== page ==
Terms: Aut | Units: 3 | Grading: Letter (ABCD/NP)
Instructors: ; Toseland, R. (PI)

PUBLPOL 265F: Environmental Governance and Climate Resilience (CEE 265F)

Adaptation to climate change will not only require new infrastructure and policies but it will also challenge our local, state and national governments to collaborate across jurisdictional lines in ways that include many different types of private and nonprofit organizations and individual actors. The course explores what it means for communities to be resilient and how they can reach that goal in an equitable and effective way. Using sea level rise in the San Francisco Bay Area as a case study, the course assesses grey and green technologies and a range of planning and policy measures that can be used to enhance climate resilience. The course also examines the obstacles communities face in selecting and implementing adaptation measures (e.g., resource constraints, competing priorities, complex permitting requirements and weak inter-agency coordination). Officials from various Bay Area governmental entities contribute to aspects of the course. Course is intended for seniors and graduate students.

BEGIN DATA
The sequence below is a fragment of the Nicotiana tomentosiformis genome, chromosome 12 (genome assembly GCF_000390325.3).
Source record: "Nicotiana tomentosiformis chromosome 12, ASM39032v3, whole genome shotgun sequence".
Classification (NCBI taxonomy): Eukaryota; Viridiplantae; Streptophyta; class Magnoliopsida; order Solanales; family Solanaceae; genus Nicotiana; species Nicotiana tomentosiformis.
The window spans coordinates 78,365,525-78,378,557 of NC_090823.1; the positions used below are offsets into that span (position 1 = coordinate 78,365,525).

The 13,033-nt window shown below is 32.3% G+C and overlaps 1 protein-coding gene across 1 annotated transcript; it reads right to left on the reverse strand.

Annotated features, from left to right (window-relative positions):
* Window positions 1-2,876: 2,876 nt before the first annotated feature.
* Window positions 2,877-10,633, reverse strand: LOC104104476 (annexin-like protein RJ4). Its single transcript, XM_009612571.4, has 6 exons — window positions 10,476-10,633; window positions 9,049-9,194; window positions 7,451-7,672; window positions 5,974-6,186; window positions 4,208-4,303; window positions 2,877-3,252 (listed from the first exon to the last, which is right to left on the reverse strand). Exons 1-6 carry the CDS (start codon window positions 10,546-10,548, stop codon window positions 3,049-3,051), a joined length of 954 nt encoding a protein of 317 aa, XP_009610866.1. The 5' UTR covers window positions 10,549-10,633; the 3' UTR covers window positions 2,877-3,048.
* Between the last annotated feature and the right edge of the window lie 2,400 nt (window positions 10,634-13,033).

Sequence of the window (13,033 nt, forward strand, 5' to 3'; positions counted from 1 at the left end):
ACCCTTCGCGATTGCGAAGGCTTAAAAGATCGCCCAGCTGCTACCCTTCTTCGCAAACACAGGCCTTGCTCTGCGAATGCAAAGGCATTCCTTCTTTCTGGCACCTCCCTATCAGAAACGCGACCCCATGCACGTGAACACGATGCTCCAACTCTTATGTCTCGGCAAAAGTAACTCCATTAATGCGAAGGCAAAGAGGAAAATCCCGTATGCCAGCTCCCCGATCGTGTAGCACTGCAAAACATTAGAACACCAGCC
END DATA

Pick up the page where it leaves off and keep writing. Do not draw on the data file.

Terms: Aut | Units: 3 | Grading: Letter or Credit/No Credit

PUBLPOL 301A: Microeconomics for Policy (INTLPOL 204A, PUBLPOL 51)

Microeconomic concepts relevant to decision making. Topics include: competitive market clearing, price discrimination; general equilibrium; risk aversion and sharing, capital market theory, Nash equilibrium; welfare analysis; public choice; externalities and public goods; hidden information and market signaling; moral hazard and incentives; auction theory; game theory; oligopoly; reputation and credibility. Undergraduate Public Policy students may take PublPol 51 as a substitute for the Econ 51 major requirement. Economics majors still need to take Econ 51. Prerequisites: ECON 50 and MATH 51 or equiv.
Terms: Aut | Units: 4-5 | Grading: Letter (ABCD/NP)